Stories like this get around the league, portraying the Warriors as a team without a coherent vision, prone to knee-jerk reaction.

Moreover, the Davis scenario crushed the credibility of Mullin, who had spent months in negotiations. How can you trust Mully if he has no juice? And if Mully has no juice, who does? Rowell, preparing to offer Nelson a contract extension, bypassed Mullin and went straight to the coach. Swingman Stephen Jackson, seeking his own contract extension, bypassed Mullin and went straight to Rowell.

Davis' departure set the stage for what has followed.

There was Ellis' off-court ankle injury and subsequent punishment — including, according to sources, a contentious meeting between Cohan, Rowell, Ellis and agent Jeff Fried. There also was Nelson's campaign to dump forward Al Harrington (a Mullin favorite), the coach's total icing of point guard Marcus Williams (a Mullin trade acquisition) and occasional icing of rookie forward Anthony Randolph (a Mullin draft pick).

"It seemed personal," said Williams' agent, Calvin Andrews. "We feel it's really unfortunate that he was caught up in an internal battle beyond his control."

Then there is the story still raising eyebrows around the league: Nelson informing guard Jamal Crawford, acquired for Harrington, that he should opt out of his contract or expect to be traded.

When asked about personnel, Nelson consistently and disingenuously directs inquiries to Mullin — despite acknowledging last week that he indeed approached Crawford with unsolicited career advice, to the surprise of Crawford and the displeasure of his agent, Aaron Goodwin.

"He's a great coach," Goodwin said. "And in a coaching capacity, he'll continue to deliver a great product for people to watch. But there needs to be clarification on whether he's management or not. I'm told he's not, but he acts as if he is."

Nelson's rise to power, according to those close to the situation, is a result of ingratiating himself with Rowell, whose executive savvy and political wits are no match for a cunning 68-year-old coach who projects folksy wisdom and might someday enter the Hall of Fame.

"I've never seen this kind of divide — and no one from management or ownership steps in to tell this guy he's killing the team," one agent said. "At least one player wonders if it has a reached a point where Rowell is intimidated by the coach he has come to value so highly."

Mullin, the popular former player, generally has escaped blame because his lack of influence has become abundantly clear ever since Rowell levied punishment on Ellis.

Rowell and Nelson each received contract extensions before the season; Mullin did not. Mullin's chief aide, assistant general manager Pete D'Alessandro, was fired in the first week of the season and replaced by Larry Riley, a Nelson confidant promoted from assistant coach. Riley was replaced on the bench by Larry Harris, the former general manager in Milwaukee and son of Del Harris, a longtime friend of Nelson's.

Mullin made the three key moves that put the team into the playoffs: orchestrating one of the most fruitful trades in team history, acquiring Davis from New Orleans in exchange for Speedy Claxton and Dale Davis; summoning his former coach, Nelson, out of semi-retirement; and acquiring Jackson and Harrington from Indiana in January 2007. This likely resulted in Mullin's growing confidence, which, according to team sources, likely contributed to a rift with Rowell and Cohan.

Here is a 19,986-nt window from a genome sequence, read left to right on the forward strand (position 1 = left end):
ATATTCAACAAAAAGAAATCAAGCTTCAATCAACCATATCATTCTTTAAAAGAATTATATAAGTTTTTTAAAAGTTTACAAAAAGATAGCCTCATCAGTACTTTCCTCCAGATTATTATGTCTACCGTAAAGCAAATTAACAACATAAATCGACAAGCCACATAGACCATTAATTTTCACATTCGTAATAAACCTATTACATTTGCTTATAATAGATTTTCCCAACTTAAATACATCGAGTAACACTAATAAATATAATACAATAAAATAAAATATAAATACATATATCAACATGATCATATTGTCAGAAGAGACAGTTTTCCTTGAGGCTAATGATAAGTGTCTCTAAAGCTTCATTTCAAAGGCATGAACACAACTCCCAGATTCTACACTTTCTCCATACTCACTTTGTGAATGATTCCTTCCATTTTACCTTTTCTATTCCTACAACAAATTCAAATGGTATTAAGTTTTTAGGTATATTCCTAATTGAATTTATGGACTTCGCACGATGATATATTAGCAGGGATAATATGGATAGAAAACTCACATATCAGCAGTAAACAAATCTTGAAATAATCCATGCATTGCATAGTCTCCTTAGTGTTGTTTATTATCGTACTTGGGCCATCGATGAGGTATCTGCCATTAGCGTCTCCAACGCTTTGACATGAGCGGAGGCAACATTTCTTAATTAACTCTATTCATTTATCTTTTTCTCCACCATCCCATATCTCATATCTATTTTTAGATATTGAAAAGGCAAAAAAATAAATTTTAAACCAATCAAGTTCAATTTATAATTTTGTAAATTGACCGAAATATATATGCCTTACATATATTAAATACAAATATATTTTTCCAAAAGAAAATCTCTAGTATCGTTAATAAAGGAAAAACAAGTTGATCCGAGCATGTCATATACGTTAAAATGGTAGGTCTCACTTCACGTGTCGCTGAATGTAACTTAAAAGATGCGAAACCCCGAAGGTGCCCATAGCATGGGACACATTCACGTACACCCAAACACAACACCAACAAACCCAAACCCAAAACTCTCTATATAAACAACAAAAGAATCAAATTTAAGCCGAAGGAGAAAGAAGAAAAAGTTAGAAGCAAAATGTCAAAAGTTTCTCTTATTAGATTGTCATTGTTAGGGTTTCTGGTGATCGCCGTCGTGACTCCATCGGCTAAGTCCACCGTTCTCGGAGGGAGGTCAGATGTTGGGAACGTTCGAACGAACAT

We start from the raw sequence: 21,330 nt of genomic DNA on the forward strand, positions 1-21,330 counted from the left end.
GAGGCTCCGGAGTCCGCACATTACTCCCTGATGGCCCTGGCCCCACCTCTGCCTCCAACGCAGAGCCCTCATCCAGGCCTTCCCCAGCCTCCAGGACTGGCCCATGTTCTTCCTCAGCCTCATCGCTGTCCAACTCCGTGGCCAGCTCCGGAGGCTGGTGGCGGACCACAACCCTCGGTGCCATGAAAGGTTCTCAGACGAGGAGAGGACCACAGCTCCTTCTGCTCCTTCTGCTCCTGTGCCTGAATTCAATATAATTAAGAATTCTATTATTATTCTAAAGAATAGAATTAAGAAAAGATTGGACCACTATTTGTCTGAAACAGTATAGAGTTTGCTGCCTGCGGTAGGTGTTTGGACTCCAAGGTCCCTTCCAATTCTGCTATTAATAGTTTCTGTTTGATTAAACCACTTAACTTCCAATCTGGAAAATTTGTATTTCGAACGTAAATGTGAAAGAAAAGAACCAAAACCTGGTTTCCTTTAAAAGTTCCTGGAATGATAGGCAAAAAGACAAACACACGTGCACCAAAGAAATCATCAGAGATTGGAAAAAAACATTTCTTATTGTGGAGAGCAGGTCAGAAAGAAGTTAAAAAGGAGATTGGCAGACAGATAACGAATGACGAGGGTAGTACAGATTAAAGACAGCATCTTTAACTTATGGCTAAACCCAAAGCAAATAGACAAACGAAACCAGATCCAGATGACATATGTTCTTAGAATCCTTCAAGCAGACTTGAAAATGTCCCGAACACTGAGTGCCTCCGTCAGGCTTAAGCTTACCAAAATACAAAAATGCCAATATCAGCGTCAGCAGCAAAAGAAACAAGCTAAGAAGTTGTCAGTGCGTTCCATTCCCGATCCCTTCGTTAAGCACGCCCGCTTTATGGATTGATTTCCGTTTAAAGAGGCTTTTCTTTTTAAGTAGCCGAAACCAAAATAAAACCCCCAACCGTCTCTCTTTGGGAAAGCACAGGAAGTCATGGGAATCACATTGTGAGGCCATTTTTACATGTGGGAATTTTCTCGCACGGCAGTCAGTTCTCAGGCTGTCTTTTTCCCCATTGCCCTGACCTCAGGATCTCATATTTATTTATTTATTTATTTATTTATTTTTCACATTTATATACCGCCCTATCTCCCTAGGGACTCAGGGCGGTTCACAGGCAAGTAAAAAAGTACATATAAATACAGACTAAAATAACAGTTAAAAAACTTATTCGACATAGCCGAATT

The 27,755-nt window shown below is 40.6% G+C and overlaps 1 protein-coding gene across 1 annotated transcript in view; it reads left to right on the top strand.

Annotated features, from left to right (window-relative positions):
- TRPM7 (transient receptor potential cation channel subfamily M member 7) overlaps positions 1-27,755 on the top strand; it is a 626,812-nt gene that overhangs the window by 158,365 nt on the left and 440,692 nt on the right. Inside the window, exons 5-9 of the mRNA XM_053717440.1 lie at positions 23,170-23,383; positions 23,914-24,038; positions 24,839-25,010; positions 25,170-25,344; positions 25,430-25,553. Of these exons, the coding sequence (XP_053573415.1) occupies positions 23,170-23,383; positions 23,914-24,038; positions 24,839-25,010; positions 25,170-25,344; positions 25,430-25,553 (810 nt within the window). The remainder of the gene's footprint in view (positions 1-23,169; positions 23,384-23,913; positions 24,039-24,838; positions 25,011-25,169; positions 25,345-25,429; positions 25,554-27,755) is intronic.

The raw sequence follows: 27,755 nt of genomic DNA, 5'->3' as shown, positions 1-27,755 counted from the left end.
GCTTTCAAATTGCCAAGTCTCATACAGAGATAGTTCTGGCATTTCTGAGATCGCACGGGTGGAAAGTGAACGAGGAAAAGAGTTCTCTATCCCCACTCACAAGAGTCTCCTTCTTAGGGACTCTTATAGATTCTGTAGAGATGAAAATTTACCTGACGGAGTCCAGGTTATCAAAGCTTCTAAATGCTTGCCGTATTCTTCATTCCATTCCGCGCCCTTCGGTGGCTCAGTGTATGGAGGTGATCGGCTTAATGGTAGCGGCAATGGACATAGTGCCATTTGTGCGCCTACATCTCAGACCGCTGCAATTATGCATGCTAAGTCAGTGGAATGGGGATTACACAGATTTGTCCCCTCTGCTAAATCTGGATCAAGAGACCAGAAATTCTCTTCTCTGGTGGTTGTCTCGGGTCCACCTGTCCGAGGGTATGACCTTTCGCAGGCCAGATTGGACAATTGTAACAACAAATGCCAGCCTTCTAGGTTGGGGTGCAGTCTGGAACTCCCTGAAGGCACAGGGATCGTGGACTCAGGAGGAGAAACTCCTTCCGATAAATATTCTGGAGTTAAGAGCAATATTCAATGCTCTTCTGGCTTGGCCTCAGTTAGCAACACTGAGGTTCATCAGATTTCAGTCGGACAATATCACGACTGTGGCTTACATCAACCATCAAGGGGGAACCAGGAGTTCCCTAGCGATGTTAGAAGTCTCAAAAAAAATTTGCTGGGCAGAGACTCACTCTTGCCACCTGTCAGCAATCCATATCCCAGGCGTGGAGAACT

"Since last summer, it has become increasingly obvious that they've lost the human approach to interaction and relationships," said one representative.

"When it comes to people skills, Bobby and Chris (Cohan) don't have much," said another. "That's kind of where Mullin fit in."

Mullin's conspicuous silence these days would be a lot more troubling if his lame-duck status weren't so evident. Nelson, emboldened by his contract extension, has filled the authority void.

This is not what Mullin had in mind four years ago when he said his major goals were to assemble a team that could develop together and make the franchise more desirable to free agents. It worked for a while.

"All my NBA friends were talking about trying to come over," Davis recalled. "Everybody wanted to come. It was the new look, kind of like Phoenix, except we were younger. We were up-and-coming. We were potent. Then ... I don't know ... it just came apart."

Said Goodwin: "Golden State is still an attractive place to play. Being a resident (of Oakland), I'd love to see my free agents and other free agents come here. It's an exciting style and an opportunity to win. But with the experience I've had with Matt Barnes and Jamal, I'd have to think twice about a free agent coming here."

What nobody seems to have an opinion on is where the Warriors go from here. Rowell doesn't seem to be able to manage Nelson, and the coach has lost much of his locker room.

Not exactly the way it was two years ago when Baron and Nellie owned the town.

Contact Monte Poole at mpoole@bayareanewsgroup.com.